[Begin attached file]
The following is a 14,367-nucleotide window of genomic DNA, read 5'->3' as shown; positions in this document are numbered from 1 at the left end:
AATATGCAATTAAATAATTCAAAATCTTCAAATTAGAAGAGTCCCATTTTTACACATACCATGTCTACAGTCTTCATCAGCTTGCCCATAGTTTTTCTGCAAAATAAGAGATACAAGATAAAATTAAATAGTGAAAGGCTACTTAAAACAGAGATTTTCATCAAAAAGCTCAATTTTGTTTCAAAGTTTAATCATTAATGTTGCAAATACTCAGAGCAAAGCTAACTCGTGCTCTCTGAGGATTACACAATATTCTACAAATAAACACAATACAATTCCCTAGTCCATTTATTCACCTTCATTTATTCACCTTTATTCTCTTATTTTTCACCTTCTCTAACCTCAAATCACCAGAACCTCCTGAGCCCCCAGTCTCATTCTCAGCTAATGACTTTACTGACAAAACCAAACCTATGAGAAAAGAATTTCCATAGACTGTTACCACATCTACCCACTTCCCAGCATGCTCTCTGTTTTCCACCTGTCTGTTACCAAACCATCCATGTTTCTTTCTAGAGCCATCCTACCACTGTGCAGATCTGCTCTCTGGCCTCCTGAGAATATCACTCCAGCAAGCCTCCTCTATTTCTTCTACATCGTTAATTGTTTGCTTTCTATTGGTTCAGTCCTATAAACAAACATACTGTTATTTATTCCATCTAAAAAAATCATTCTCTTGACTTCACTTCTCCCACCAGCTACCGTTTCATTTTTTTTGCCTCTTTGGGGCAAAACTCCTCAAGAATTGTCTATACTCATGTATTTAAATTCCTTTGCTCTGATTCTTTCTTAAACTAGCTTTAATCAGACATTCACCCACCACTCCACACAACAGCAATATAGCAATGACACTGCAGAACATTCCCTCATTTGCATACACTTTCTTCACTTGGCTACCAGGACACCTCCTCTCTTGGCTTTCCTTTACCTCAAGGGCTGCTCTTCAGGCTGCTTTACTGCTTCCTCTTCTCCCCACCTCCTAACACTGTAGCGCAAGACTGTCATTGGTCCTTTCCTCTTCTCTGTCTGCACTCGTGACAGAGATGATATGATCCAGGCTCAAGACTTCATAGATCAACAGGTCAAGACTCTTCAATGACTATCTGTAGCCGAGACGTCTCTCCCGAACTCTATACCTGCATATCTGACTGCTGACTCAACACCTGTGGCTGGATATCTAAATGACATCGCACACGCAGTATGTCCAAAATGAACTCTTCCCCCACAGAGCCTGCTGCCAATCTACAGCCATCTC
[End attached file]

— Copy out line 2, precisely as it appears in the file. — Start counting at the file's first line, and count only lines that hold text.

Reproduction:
AATATGCAATTAAATAATTCAAAATCTTCAAATTAGAAGAGTCCCATTTTTACACATACCATGTCTACAGTCTTCATCAGCTTGCCCATAGTTTTTCTGCAAAATAAGAGATACAAGATAAAATTAAATAGTGAAAGGCTACTTAAAACAGAGATTTTCATCAAAAAGCTCAATTTTGTTTCAAAGTTTAATCATTAATGTTGCAAATACTCAGAGCAAAGCTAACTCGTGCTCTCTGAGGATTACACAATATTCTACAAATAAACACAATACAATTCCCTAGTCCATTTATTCACCTTCATTTATTCACCTTTATTCTCTTATTTTTCACCTTCTCTAACCTCAAATCACCAGAACCTCCTGAGCCCCCAGTCTCATTCTCAGCTAATGACTTTACTGACAAAACCAAACCTATGAGAAAAGAATTTCCATAGACTGTTACCACATCTACCCACTTCCCAGCATGCTCTCTGTTTTCCACCTGTCTGTTACCAAACCATCCATGTTTCTTTCTAGAGCCATCCTACCACTGTGCAGATCTGCTCTCTGGCCTCCTGAGAATATCACTCCAGCAAGCCTCCTCTATTTCTTCTACATCGTTAATTGTTTGCTTTCTATTGGTTCAGTCCTATAAACAAACATACTGTTATTTATTCCATCTAAAAAAATCATTCTCTTGACTTCACTTCTCCCACCAGCTACCGTTTCATTTTTTTTGCCTCTTTGGGGCAAAACTCCTCAAGAATTGTCTATACTCATGTATTTAAATTCCTTTGCTCTGATTCTTTCTTAAACTAGCTTTAATCAGACATTCACCCACCACTCCACACAACAGCAATATAGCAATGACACTGCAGAACATTCCCTCATTTGCATACACTTTCTTCACTTGGCTACCAGGACACCTCCTCTCTTGGCTTTCCTTTACCTCAAGGGCTGCTCTTCAGGCTGCTTTACTGCTTCCTCTTCTCCCCACCTCCTAACACTGTAGCGCAAGACTGTCATTGGTCCTTTCCTCTTCTCTGTCTGCACTCGTGACAGAGATGATATGATCCAGGCTCAAGACTTCATAGATCAACAGGTCAAGACTCTTCAATGACTATCTGTAGCCGAGACGTCTCTCCCGAACTCTATACCTGCATATCTGACTGCTGACTCAACACCTGTGGCTGGATATCTAAATGACATCGCACACGCAGTATGTCCAAAATGAACTCTTCCCCCACAGAGCCTGCTGCCAATCTACAGCCATCTC